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Llanfyllin
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Llanfyllin Town Square
Population 1,482 
Language Welsh
English
• London 180 mi (290 km)
Principal area
Ceremonial county
Country Wales
Sovereign state United Kingdom
Post town LLANFYLLIN
Postcode district SY22
Police Dyfed-Powys
Fire Mid and West Wales
Ambulance Welsh
EU Parliament Wales
UK Parliament
  • Montgomeryshire
Welsh Assembly
  • Montgomeryshire
Website llanfyllin.org
List of places
UK
Wales
PowysCoordinates: 52°45′57″N 3°16′22″W / 52.7658°N 3.2727°W / 52.7658; -3.2727

Llanfyllin () is a small market town in a sparsely-populated area in Powys, Wales. Llanfyllin's population in 2011 was 1,482, of whom 34.1% could speak Welsh. Llanfyllin means church or parish (llan) of St Myllin ('m' frequently mutates to 'f' in Welsh).

Geography

Valley Floor - geograph.org.uk - 689442
The valley of the River Cain near Llanfyllin

The town lies in the valley of the River Cain near the Berwyn Mountains in Montgomeryshire, 14 miles (23 km) southwest of Oswestry and 15 miles (24 km) from Montgomery. The River Cain is joined by the small River Abel in Llanfyllin (presumably named after Cain and Abel in the Bible), and meanders through the valley, flowing into the River Vyrnwy at Llansantffraid.

History

The town lies between Shrewsbury and Bala, for a long time the key market towns in this area of Wales and the Welsh borders. At nearby Bodyddon there is evidence of an early British settlement. Llanfyllin may be the "Mediolanum among the Ordovices" described in Ptolemy's Geography (c.AD 150), although others argue for Meifod or Caersws.

The town is known for its holy well, Fynnon Coed y Llan. The well is dedicated to Saint Myllin, who is reputed to have baptised people here in the sixth century. The parish church is also dedicated to Saint Myllin. There is a tradition that Saint Myllin is the Irish bishop, Saint Mo Ling (also named Moling Luachra) (614–697). However, this is uncertain. There is no record of Mo Ling travelling to Wales, and there is a tradition that Myllin is buried under the altar of Llanfyllin church whereas Mo Ling is believed to have been buried at his monastery in Ireland.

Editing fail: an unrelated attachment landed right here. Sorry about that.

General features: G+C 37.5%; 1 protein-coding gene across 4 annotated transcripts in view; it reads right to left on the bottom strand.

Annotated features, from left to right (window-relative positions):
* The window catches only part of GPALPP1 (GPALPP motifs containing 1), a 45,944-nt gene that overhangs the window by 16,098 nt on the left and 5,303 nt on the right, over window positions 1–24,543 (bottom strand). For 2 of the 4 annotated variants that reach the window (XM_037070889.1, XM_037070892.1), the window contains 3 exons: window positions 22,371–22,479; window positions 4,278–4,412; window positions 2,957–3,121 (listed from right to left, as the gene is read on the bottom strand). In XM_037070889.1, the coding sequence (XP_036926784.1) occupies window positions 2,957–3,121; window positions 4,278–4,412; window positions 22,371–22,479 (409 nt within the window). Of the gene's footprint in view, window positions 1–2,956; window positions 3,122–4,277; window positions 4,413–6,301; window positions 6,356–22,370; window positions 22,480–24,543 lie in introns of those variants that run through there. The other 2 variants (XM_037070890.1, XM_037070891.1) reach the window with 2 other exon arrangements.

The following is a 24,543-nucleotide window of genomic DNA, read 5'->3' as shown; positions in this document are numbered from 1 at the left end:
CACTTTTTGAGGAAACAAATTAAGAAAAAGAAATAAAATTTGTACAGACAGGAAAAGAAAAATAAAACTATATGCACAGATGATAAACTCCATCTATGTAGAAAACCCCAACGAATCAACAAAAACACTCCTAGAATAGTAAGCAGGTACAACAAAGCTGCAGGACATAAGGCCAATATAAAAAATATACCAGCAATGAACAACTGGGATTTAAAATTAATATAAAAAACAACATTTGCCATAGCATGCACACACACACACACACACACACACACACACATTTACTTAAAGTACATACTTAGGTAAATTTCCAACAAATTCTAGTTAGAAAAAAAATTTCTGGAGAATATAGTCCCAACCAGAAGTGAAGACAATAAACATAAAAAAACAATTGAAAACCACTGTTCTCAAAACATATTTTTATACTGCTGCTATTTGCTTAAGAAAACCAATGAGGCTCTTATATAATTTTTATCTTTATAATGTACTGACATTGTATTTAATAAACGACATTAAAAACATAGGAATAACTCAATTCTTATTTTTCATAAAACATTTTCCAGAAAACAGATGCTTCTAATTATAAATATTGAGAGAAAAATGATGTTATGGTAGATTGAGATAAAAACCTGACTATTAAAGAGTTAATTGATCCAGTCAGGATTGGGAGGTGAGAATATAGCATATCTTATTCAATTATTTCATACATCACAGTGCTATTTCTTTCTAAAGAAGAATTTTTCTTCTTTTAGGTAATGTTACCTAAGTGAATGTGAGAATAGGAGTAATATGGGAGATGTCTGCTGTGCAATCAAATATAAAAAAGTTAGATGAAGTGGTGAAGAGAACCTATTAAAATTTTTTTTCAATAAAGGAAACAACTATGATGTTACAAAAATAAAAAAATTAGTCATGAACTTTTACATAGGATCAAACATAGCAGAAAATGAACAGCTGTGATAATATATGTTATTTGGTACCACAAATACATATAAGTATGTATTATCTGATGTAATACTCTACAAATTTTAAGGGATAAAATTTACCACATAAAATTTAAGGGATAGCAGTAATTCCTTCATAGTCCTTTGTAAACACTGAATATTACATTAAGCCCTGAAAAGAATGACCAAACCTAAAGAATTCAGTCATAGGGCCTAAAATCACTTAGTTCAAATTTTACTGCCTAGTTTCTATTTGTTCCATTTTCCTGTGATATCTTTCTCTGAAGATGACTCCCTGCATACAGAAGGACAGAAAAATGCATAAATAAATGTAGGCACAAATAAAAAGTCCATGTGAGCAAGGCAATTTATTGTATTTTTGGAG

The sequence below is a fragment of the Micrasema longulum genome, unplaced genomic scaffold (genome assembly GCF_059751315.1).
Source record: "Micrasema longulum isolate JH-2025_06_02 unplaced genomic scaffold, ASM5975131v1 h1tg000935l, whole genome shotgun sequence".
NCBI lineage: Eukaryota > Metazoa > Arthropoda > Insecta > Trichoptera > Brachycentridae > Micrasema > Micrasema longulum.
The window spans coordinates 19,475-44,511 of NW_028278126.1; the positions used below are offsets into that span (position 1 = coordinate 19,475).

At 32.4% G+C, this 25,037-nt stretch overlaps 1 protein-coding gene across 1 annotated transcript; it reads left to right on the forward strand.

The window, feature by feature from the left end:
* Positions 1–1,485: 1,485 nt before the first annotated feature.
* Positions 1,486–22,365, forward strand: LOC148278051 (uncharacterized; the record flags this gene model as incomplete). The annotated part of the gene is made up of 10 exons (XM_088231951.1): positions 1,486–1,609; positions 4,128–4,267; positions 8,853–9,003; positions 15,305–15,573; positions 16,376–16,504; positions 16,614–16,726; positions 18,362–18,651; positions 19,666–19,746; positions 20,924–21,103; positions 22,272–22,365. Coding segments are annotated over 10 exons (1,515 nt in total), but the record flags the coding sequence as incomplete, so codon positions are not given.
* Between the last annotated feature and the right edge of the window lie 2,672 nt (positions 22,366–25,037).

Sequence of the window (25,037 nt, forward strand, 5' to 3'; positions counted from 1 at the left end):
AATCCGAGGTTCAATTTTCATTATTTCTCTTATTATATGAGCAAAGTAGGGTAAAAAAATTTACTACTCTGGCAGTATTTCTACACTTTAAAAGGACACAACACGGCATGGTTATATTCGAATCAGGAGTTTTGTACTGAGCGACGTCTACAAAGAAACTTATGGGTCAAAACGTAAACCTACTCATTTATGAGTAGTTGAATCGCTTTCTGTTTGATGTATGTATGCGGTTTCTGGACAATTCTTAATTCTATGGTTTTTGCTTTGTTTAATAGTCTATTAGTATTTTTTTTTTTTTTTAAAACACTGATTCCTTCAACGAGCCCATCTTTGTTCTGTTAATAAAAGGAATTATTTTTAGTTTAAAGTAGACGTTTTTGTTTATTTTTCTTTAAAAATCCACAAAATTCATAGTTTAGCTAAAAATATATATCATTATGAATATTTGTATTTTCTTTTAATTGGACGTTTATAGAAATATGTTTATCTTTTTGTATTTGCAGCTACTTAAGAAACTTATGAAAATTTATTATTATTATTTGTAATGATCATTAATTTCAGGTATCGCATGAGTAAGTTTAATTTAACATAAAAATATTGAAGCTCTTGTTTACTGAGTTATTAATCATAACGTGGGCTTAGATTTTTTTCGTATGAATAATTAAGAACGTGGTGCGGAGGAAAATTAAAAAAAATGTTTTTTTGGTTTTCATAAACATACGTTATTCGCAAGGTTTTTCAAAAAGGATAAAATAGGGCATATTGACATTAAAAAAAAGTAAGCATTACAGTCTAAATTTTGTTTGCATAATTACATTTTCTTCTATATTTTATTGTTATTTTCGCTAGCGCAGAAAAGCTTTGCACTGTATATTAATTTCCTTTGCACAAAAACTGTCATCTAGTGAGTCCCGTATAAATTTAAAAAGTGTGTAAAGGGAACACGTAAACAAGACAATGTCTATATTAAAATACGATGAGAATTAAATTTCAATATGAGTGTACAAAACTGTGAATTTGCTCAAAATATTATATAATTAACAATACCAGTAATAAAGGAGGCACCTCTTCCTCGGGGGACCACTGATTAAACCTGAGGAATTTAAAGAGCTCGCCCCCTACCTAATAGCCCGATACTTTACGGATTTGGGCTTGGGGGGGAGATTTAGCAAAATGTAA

The medieval motte and bailey castle of Tomen yr Allt was probably destroyed by Llywelyn ap Gruffudd in 1257. The castle earthworks are still present.

Llanfyllin was granted a charter as a market town in 1293 by Llywelyn ap Dafydd under Edward I, one of only two Welsh towns to have received its charter from a native ruler. The charter was confirmed by Edward de Charlton, Lord of Powys under Henry V.

Buildings

Llanfyllin is noteworthy for the quality and quantity of its buildings in locally-made brick.

Llanfyllin-St Mylin's Church
St Myllin's Church

Church of St Myllin

The parish church of St Myllin (Church in Wales) was founded in the seventh century, according to tradition by St Myllin. The present building which dates to around 1706 is mainly of locally-made red brick with battlements and a Welsh slate roof. It has a tower with six bells. It was adapted and extended by 1863 in the neo-Norman style, and restored in 1959.

Pendref Chapel

Pendref Chapel (Congregationalist) is said to be the oldest Welsh independent church in Powys. In 1640 its first minister was Vavasor Powell. The chapel was initially built in 1708. The chapel was destroyed in the Jacobite rising of 1715, and was re-erected at government expense. The present building dates from 1829.

Rhosfawr hall house